The Good People and Changing Times
In Still Life, the background is more important than the foreground. Director Jia Zhangke has created a movie using China's massive Three Gorges Dam building project as its backdrop. A man named Han Sanming (played by, well, Han Sanming) is visiting the region looking for the wife who left him and who used to have residence there in the town of Fengjie. Later in the movie, a second protagonist appears -- a nurse (Zhao Tao) searching for her husband, who works on the site.
Both journeys prove challenging as the dam building project has significantly changed the surrounding landscape, most notably by steadily raising the water levels, which will cause the towns that have existed there to be permanently flooded. How the two main characters fare on their missions is less significant than what they encounter along the way -- demolition teams deconstructing the area, workers in dangerous conditions, and families preparing themselves for displacement. They are people getting by (the Chinese name of the movie literally translates to, "The Good People of the Three Gorges"), caught between the conditions of the past and the jolting insertions of modern progress.
Jia's intention does not appear aimed at enraging the viewer nor at evoking deep pity. Instead, his film is observant (there are many beautiful shots, as his camera slowly pans across the gorges, the bridges, and the old buildings) and acts as a record of the inevitability of change, even ones mandated not by nature but by the government. Yes, there is a sense of injustice given -- once in a while, TV ads are ironically shown promoting the benefits of the dam; relatives of injured workers complain about compensation -- but the feeling is one of resigned acceptance, as the project is depicted with a sense of forceful forward momentum.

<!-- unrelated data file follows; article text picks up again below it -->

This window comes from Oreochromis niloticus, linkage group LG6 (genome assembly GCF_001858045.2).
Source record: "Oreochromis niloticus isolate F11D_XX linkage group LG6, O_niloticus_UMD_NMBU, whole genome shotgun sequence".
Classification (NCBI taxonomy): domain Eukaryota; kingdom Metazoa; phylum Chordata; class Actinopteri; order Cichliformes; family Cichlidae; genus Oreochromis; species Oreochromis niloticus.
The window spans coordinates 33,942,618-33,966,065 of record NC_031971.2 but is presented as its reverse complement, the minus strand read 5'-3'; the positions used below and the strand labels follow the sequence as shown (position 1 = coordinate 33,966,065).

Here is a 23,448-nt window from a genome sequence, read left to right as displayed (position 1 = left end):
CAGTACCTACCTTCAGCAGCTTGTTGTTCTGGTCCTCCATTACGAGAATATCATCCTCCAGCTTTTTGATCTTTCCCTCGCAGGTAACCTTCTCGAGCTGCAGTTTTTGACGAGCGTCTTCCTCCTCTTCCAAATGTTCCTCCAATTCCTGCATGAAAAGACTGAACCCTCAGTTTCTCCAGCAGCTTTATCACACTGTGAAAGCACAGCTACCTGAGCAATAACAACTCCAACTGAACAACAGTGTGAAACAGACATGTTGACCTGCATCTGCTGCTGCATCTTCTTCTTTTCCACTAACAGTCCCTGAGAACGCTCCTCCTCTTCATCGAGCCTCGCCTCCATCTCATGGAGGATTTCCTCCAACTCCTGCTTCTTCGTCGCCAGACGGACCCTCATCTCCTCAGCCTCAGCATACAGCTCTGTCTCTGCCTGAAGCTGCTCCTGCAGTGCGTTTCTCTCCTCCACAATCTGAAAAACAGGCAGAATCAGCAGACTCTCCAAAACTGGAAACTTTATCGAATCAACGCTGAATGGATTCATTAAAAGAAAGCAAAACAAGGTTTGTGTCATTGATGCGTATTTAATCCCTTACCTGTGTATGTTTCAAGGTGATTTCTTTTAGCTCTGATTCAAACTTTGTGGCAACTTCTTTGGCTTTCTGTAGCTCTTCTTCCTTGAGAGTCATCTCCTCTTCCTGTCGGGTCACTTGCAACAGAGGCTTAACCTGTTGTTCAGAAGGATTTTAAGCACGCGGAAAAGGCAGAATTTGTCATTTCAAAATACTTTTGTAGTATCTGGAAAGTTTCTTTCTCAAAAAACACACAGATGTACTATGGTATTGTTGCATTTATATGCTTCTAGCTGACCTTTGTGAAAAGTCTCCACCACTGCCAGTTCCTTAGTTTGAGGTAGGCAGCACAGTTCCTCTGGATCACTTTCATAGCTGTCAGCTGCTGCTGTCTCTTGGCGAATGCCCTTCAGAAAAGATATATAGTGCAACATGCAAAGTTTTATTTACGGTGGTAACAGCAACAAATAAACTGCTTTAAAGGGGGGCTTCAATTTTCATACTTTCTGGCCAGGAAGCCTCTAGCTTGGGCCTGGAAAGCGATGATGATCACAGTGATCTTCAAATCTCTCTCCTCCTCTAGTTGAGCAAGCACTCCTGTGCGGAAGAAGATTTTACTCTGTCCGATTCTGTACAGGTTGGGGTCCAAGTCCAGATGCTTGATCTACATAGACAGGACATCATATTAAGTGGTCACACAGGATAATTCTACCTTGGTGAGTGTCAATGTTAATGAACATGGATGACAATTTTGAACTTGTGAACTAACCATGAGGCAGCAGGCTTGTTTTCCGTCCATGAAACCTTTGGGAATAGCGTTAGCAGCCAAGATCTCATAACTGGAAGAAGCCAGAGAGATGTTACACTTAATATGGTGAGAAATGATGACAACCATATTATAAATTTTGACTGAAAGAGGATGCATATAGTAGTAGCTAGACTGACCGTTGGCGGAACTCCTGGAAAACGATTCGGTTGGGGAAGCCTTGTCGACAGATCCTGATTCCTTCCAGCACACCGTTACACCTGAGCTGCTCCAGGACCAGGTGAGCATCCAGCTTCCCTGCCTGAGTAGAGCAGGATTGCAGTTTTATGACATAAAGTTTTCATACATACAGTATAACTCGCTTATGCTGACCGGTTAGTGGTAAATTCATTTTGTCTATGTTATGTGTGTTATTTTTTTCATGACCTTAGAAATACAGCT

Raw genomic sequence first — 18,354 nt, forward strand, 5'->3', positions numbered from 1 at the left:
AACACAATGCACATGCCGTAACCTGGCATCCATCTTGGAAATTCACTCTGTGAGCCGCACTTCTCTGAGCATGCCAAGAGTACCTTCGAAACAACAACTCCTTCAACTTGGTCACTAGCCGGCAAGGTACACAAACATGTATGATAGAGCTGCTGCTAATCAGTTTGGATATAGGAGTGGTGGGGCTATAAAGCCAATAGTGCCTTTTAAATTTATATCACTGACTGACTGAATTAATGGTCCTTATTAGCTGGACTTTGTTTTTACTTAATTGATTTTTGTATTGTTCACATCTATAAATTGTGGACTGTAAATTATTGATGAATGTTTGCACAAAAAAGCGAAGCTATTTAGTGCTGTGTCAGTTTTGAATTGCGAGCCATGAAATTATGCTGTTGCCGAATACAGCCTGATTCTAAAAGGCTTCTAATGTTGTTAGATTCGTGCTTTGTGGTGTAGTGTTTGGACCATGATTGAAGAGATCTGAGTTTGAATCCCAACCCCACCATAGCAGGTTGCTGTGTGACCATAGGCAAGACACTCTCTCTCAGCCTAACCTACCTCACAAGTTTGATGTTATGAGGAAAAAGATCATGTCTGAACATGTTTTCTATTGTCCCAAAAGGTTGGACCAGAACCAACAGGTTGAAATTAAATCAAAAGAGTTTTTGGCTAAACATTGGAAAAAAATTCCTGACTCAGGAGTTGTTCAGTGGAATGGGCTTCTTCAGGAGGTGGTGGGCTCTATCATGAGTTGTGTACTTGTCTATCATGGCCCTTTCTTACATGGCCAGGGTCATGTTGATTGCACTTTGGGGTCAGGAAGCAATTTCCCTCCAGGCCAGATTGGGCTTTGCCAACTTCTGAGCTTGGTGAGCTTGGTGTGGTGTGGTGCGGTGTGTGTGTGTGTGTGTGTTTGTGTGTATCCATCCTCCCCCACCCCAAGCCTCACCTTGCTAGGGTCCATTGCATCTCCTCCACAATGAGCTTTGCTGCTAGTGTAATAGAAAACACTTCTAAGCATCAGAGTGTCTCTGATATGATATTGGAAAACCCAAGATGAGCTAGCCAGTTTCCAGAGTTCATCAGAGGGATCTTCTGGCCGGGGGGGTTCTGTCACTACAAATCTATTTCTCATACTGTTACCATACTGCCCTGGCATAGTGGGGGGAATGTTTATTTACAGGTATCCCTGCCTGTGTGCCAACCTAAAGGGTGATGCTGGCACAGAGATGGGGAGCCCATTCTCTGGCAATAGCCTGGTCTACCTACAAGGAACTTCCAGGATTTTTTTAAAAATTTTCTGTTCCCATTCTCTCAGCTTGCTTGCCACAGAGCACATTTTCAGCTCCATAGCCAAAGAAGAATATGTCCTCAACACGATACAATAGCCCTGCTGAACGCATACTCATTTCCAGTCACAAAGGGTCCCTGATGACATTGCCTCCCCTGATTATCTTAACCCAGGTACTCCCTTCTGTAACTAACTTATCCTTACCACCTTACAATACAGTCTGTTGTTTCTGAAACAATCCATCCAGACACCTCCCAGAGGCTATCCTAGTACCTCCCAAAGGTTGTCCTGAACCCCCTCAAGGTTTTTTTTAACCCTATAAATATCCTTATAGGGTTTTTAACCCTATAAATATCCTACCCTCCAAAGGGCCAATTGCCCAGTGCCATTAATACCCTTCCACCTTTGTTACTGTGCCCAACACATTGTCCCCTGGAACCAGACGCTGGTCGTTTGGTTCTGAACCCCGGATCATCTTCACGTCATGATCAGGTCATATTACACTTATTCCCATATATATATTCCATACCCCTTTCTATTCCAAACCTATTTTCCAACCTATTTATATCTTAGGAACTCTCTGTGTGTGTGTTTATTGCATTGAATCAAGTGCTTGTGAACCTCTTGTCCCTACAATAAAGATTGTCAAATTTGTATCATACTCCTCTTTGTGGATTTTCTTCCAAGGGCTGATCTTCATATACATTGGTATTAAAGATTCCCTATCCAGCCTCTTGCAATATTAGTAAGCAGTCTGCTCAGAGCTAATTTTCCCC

In showing us this situation, Still Life brings up a contrast to the Western mentality -- whereas the American way might be to rise up and make a stand for one's self, the tone here is distinctly Chinese. The people understand what they have been given, and they do everything they can with it. In this way, the story of the main characters fits in with what is observed around them -- both of them adapt to their new situations and make the best of what they now have to work with, akwardly greeting the invading future. (A companion piece, Dong, also directed by Jia, was shot alongside Still Life and also partially covers the environment of the Three Gorges Dam.)
(Release by New Yorker Films; not rated by MPAA.)
Review also posted at www.windowtothemovies.com.